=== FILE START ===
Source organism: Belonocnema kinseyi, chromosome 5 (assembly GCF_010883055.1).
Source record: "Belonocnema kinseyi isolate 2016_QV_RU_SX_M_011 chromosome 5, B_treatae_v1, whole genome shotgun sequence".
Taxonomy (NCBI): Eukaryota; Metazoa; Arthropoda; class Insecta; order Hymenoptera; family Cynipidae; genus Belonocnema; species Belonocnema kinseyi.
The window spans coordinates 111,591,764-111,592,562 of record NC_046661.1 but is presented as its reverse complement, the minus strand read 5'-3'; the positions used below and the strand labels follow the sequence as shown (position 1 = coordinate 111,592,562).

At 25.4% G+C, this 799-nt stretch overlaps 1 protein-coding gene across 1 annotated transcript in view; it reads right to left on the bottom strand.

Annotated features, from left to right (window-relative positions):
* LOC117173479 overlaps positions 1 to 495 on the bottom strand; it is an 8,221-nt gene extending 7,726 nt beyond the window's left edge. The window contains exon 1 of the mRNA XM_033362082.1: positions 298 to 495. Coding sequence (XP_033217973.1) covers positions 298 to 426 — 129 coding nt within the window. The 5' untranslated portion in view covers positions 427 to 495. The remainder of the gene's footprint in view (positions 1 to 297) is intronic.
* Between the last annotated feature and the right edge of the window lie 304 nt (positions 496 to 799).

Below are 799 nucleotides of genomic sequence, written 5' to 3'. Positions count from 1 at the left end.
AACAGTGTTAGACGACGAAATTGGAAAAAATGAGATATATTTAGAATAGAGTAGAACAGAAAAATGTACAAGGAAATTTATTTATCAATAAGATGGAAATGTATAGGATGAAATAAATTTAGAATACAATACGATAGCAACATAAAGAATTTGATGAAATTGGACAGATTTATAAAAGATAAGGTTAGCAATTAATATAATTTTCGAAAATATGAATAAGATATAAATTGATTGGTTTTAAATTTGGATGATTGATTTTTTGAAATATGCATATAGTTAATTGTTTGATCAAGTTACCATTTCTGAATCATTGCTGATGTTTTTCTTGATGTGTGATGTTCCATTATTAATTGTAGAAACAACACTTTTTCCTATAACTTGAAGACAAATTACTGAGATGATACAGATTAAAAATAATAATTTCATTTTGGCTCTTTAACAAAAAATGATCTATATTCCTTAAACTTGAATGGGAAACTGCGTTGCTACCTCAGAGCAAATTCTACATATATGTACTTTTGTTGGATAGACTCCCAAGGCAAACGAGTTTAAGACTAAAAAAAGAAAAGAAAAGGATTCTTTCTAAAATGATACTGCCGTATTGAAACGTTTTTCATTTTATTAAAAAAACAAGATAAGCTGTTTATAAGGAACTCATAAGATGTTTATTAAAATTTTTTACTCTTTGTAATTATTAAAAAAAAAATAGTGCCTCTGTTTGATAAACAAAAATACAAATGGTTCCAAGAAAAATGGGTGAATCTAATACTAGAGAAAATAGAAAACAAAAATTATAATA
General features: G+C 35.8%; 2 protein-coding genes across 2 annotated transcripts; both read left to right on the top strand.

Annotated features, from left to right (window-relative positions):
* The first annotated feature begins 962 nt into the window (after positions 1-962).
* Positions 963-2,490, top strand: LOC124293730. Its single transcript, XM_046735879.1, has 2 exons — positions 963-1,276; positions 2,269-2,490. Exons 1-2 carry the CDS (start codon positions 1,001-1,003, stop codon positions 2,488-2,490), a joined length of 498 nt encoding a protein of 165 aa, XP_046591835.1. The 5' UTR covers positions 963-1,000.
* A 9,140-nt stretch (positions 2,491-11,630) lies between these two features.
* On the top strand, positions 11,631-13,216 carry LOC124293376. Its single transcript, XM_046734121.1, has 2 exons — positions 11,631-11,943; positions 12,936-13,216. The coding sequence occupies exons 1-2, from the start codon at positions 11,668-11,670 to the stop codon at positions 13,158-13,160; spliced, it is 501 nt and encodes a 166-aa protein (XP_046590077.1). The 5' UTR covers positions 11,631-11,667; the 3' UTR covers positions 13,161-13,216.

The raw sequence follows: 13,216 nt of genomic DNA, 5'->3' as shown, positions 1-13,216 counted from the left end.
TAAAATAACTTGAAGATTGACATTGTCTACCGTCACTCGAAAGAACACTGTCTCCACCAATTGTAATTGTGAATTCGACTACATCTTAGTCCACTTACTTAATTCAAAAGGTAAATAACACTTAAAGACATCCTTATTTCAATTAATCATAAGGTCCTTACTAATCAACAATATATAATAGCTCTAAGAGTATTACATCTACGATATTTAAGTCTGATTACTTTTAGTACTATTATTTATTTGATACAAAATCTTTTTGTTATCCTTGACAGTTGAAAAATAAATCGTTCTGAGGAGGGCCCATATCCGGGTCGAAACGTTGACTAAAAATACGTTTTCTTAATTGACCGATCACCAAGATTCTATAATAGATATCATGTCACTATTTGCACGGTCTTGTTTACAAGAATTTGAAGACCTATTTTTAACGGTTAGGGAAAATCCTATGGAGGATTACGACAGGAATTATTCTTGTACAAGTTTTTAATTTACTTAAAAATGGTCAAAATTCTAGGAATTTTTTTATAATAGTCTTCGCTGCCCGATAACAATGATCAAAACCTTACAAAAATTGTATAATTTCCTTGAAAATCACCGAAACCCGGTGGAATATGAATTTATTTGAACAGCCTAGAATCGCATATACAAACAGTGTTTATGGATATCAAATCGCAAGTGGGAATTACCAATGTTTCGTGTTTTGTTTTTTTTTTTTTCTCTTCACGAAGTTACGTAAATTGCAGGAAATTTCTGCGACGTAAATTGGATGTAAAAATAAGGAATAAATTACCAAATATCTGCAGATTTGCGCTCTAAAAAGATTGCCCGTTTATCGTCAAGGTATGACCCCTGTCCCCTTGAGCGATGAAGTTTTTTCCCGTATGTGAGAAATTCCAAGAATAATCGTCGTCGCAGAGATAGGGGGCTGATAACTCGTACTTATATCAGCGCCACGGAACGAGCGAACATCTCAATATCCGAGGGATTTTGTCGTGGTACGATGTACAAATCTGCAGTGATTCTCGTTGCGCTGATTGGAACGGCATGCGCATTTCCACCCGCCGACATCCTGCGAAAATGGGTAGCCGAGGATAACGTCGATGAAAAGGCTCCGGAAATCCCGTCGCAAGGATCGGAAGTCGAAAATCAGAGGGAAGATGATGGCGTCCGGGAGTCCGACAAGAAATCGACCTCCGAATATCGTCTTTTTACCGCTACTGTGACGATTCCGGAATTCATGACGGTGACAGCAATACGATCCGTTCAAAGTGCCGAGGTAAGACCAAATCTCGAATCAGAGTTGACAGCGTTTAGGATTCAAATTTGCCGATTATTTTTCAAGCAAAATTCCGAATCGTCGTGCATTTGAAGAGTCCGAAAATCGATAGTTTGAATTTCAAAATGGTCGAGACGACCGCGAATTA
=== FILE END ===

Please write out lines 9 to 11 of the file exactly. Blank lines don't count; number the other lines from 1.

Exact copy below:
Below are 799 nucleotides of genomic sequence, written 5' to 3'. Positions count from 1 at the left end.
AACAGTGTTAGACGACGAAATTGGAAAAAATGAGATATATTTAGAATAGAGTAGAACAGAAAAATGTACAAGGAAATTTATTTATCAATAAGATGGAAATGTATAGGATGAAATAAATTTAGAATACAATACGATAGCAACATAAAGAATTTGATGAAATTGGACAGATTTATAAAAGATAAGGTTAGCAATTAATATAATTTTCGAAAATATGAATAAGATATAAATTGATTGGTTTTAAATTTGGATGATTGATTTTTTGAAATATGCATATAGTTAATTGTTTGATCAAGTTACCATTTCTGAATCATTGCTGATGTTTTTCTTGATGTGTGATGTTCCATTATTAATTGTAGAAACAACACTTTTTCCTATAACTTGAAGACAAATTACTGAGATGATACAGATTAAAAATAATAATTTCATTTTGGCTCTTTAACAAAAAATGATCTATATTCCTTAAACTTGAATGGGAAACTGCGTTGCTACCTCAGAGCAAATTCTACATATATGTACTTTTGTTGGATAGACTCCCAAGGCAAACGAGTTTAAGACTAAAAAAAGAAAAGAAAAGGATTCTTTCTAAAATGATACTGCCGTATTGAAACGTTTTTCATTTTATTAAAAAAACAAGATAAGCTGTTTATAAGGAACTCATAAGATGTTTATTAAAATTTTTTACTCTTTGTAATTATTAAAAAAAAAATAGTGCCTCTGTTTGATAAACAAAAATACAAATGGTTCCAAGAAAAATGGGTGAATCTAATACTAGAGAAAATAGAAAACAAAAATTATAATA
General features: G+C 35.8%; 2 protein-coding genes across 2 annotated transcripts; both read left to right on the top strand.